Published by ROAR Magazine 9 January, 2016
This article was originally published at Die Wochenzeitung. It was translated from German by Janet Biehl.
A gripping eyewitness account from Diyarbakir, in southeastern Turkey, where the state continues its onslaught on the Kurdish civilian population.
It’s freezing cold in Amed, as the city of Diyarbakir is known to its residents. Over ten centimeters of snow blankets the ground, something that happens only every three or four years. And at exactly this moment, fighting is escalating in Amed’s old neighborhood of Sur and in the cities of Cizre and Silopi, in Sirnak province.
I’m here in the press office of the municipal administration, along with three journalists and a researcher. These days the office serves as a de facto base for journalists and researchers from western Turkey and abroad. We talk about what has been going on in the region for the past few months.
The events unfolding here are nearly incomprehensible even to those who live here. Every morning, every evening, and every night a wave of exhaustion pervades my body as I hear shots, detonations, and explosions from nearby Sur. Also during the daytime, but them I’m at work.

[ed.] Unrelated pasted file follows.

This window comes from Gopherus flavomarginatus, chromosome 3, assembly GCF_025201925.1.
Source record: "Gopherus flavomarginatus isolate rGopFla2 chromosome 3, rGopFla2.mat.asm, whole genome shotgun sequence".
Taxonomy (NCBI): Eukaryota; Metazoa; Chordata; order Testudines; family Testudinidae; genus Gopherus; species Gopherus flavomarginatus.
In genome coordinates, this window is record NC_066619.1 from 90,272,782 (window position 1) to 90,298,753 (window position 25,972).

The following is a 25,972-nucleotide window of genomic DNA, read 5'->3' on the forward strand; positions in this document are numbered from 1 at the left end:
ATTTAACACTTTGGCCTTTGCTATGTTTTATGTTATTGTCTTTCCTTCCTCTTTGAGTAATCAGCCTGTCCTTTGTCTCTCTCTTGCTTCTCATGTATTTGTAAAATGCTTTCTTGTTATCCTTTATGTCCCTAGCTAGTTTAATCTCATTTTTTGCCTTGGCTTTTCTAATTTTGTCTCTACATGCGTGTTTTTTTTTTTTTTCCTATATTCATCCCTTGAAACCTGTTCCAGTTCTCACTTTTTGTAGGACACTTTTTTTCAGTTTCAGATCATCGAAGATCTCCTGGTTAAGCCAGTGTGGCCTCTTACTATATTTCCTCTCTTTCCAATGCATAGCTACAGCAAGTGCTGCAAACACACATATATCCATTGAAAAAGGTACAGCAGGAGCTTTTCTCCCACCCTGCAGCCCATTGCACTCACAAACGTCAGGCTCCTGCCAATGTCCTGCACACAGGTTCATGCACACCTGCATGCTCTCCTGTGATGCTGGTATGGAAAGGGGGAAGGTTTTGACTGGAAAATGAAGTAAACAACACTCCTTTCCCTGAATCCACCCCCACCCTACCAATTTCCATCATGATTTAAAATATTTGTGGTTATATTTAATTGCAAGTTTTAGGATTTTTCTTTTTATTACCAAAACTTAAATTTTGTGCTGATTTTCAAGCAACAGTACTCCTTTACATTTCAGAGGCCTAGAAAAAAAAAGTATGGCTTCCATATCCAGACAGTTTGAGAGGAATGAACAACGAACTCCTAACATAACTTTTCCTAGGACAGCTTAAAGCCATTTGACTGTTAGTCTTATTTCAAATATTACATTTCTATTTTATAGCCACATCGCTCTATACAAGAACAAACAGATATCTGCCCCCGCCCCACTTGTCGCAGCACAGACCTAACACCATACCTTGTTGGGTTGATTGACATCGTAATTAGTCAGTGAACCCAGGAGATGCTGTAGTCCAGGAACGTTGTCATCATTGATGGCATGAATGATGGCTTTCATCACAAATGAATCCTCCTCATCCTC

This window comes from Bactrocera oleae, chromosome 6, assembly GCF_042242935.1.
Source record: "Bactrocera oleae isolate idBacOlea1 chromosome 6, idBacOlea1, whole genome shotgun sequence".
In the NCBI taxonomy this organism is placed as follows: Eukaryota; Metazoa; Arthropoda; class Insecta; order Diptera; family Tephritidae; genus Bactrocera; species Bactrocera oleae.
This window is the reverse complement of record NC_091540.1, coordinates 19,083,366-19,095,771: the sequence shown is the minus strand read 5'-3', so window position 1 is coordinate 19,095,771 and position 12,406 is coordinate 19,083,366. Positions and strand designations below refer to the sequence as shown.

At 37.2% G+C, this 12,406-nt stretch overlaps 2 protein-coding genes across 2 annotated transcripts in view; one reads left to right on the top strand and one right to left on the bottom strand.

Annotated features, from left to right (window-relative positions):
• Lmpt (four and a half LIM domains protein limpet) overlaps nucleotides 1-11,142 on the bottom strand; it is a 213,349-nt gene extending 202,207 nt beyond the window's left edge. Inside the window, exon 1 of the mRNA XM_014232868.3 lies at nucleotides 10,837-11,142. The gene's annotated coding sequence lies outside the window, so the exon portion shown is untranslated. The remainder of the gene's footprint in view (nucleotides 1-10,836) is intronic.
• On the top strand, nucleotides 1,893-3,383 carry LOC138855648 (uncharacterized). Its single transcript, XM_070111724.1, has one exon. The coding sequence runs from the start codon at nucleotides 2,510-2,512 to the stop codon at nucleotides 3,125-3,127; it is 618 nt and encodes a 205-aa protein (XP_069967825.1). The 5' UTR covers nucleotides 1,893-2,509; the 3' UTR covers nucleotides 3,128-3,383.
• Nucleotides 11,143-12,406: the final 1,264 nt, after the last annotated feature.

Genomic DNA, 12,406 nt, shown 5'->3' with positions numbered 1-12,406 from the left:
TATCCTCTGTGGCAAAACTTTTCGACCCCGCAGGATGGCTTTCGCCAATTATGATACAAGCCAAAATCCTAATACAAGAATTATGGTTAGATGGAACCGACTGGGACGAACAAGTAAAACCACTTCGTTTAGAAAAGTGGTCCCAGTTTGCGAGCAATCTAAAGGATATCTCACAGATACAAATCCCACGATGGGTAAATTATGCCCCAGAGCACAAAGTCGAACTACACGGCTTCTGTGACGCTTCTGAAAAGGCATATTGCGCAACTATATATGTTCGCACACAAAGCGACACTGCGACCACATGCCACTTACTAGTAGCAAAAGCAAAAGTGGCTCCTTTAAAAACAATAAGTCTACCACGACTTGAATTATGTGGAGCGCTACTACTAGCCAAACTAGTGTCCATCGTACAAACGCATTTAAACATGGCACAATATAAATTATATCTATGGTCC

The others say the same thing, often more dramatically. Many lie awake all night, every night. Last night a mortar round landed on the roof where one of them is staying.
In this city of a million people, we observe with dread how the state, dozens of times a day, uses tanks and artillery to shoot at the old city, to try to break the resistance of 200 to 300 young people, organized in the illegal YDG-H. The state doesn’t speak—it only shoots.
Last spring the Turkish government unilaterally broke off peace negotiations with the banned PKK (Kurdistan Workers Party) and then at the end of July unleashed war on the PKK. The young people then established “liberated spaces” in several cities, spaces free of repression. In tandem, the council-democratic neighborhood people’s councils of Diyarbakir and 20 other places declared autonomy.
The state then began to systematically arrest political activists in North Kurdistan—one thousand in three weeks alone. Intermittently, between 2009 and 2012, more than nine thousand people had already been arrested. Many people here want the long-standing military conflict in the mountains to come to an end. Most are disgusted that the AKP of President Recep Tayyip Erdoğan denied the electoral success of the leftist-pro-Kurdish party HDP last June and went on to hold a second election under repressive circumstances.
LIKE A BAD MOVIE
I’m on my way home, and it’s still snowing. Tanks roll past me, heading for the old city. Their effect on the city is terrorizing. This cannot stand. Last spring a rebellious mood prevailed in the city, after the town of Kobane, in the Kurdish part of Syria, was liberated. The revolution in Rojava spread its radiance brightly. Today that feels long ago and far away. Peace was then, war is now—and this time in the city!